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Utah's Wasatch Hiking Trails

Doughnut Falls Trail
An Easy Hike in Big Cottonwood Canyon
Donut Falls
Photo Gallery
  • Length: 1.5 miles round trip
  • Elevation Gain: 360 ft
  • Highest Elevation: 7,800 ft
  • Trailhead: 9 miles up Big Cottonwood Canyon, on the South side of the road

donut falls Donut Falls, or Doughnut Falls, is so named because of the round hole through which the fall flows. Over years of pounding on the rock, the water eventually carved a hole and now the water falls through the rock.

Elsewhere on the Web
The Falls before the rock fall
This hike is very easy, short (but long enough to feel you got a walk in for the day) and thus popular with families with kids.

The trailhead is on Big Cottonwood Canyon Road. As you travel into the canyon, just before the Spruces Campground, and at the popular wintertime sledding hill, there is a paved road (paved for awhile anyway) that goes south (or right as you travel up the canyon) from the main road. This spur road is also the road to take to get to the Jordan Pines Picnic area, as well as several private property lots. (Please respect the private property, and stay on the road or designated trail). There is a rest room at the beginning of the spur road.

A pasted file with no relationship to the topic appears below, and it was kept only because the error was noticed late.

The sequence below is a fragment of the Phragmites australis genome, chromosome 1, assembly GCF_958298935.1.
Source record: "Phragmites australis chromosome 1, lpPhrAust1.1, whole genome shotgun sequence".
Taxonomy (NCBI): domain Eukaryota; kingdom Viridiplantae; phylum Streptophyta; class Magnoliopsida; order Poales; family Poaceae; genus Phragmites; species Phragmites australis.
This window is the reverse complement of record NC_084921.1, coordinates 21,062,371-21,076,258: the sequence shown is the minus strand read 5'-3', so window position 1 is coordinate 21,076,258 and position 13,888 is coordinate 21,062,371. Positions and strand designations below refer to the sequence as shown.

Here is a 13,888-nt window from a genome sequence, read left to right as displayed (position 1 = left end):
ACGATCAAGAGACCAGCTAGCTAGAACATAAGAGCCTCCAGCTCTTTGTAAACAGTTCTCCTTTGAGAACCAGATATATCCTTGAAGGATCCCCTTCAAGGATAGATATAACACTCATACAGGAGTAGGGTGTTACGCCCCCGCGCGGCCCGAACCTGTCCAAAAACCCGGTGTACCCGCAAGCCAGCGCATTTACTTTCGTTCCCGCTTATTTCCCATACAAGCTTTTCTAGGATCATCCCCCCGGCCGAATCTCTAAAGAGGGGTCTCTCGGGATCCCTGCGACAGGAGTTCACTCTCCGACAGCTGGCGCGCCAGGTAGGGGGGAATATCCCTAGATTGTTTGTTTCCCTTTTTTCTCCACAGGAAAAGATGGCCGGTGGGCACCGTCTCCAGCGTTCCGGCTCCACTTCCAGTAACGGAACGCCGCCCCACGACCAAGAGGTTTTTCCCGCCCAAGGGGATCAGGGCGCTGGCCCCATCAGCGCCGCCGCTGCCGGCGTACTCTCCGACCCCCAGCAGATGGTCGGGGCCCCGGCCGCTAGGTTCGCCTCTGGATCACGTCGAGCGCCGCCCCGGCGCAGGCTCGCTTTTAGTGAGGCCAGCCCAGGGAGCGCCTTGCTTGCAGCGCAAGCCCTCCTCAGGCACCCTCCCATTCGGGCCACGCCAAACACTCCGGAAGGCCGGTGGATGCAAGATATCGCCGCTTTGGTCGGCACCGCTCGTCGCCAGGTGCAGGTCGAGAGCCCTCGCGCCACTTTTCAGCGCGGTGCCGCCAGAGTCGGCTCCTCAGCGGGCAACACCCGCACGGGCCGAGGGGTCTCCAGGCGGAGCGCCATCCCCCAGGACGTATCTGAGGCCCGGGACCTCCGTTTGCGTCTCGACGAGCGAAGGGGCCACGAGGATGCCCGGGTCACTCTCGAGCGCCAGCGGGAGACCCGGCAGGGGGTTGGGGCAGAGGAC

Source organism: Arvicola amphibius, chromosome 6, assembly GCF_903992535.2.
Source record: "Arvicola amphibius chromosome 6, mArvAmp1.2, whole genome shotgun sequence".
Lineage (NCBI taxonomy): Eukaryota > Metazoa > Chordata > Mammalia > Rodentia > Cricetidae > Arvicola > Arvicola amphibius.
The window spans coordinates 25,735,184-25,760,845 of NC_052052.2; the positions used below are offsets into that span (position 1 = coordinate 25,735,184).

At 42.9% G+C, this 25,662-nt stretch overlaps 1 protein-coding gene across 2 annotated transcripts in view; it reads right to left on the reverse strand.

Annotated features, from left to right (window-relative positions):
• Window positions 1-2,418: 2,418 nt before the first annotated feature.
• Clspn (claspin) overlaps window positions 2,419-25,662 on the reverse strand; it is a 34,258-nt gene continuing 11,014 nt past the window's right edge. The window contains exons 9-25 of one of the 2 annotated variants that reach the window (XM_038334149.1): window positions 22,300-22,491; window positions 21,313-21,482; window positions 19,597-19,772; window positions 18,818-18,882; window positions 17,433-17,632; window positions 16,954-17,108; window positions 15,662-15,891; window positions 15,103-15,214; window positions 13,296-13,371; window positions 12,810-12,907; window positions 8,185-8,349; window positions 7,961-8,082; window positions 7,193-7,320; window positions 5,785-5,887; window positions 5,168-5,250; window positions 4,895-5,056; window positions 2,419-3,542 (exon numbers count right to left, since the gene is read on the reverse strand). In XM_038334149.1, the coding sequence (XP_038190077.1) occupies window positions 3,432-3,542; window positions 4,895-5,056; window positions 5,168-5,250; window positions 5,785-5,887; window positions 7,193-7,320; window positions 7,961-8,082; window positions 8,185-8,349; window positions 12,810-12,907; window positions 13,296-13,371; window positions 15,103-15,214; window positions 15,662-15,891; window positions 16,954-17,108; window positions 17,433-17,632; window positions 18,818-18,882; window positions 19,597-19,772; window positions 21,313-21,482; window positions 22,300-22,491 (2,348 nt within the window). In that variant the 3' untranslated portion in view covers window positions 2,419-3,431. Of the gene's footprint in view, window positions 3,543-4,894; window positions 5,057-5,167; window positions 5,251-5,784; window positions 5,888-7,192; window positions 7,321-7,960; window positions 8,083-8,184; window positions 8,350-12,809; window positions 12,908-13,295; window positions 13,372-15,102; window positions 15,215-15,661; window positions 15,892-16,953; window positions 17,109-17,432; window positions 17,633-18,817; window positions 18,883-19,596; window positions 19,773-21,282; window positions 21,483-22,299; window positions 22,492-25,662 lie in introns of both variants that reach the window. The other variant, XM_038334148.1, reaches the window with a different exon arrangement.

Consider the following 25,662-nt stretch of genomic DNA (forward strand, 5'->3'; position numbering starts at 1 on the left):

Donut Falls Trail Expect to see a lot of kids on this trail. If you head out very early or very late you are more likely to avoid the crowds.

The walking is easy and pretty level the whole way and only gains 360 feet in elevation. You will pass through beautiful wooded areas and meadows. Depending on the season, there can be tons of wildflowers, or picturesque snowscapes. Since this trail is so gradual, it is a great trail for beginners to try out backcountry skiing or showshoeing.

As the trail ends at the creek, there is a bit of a drop-off that kids may need help with. Also everyone should be careful here if the ground is wet and muddy as it will be slippery.

potgut Donut Falls Trail Once you reach the falls, it is advisable not to climb on the rocks. Since the recent rock fall, it is very difficult and dangerous to get up to the "donut" hole. Every year, the spot claims lives of those who think they can tame nature. The falls are best viewed from below.

As with any backcountry trail, you are advised to be prepared before venturing out. Be sure of the weather, and take water and food.

For more pictures from this hike, check out the Hike Photo Gallery.

Backroads of Utah
by Theresa A. Husarik

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